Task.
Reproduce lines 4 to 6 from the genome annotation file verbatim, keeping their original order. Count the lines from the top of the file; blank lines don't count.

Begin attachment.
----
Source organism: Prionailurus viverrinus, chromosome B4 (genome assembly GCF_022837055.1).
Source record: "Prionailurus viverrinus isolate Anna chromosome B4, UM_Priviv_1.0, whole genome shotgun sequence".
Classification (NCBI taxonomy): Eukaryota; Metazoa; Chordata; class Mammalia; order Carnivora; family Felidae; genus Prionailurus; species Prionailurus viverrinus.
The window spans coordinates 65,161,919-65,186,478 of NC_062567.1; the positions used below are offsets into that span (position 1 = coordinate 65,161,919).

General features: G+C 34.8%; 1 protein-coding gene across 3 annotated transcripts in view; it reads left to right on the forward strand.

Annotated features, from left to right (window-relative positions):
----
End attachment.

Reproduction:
The window spans coordinates 65,161,919-65,186,478 of NC_062567.1; the positions used below are offsets into that span (position 1 = coordinate 65,161,919).

General features: G+C 34.8%; 1 protein-coding gene across 3 annotated transcripts in view; it reads left to right on the forward strand.

Annotated features, from left to right (window-relative positions):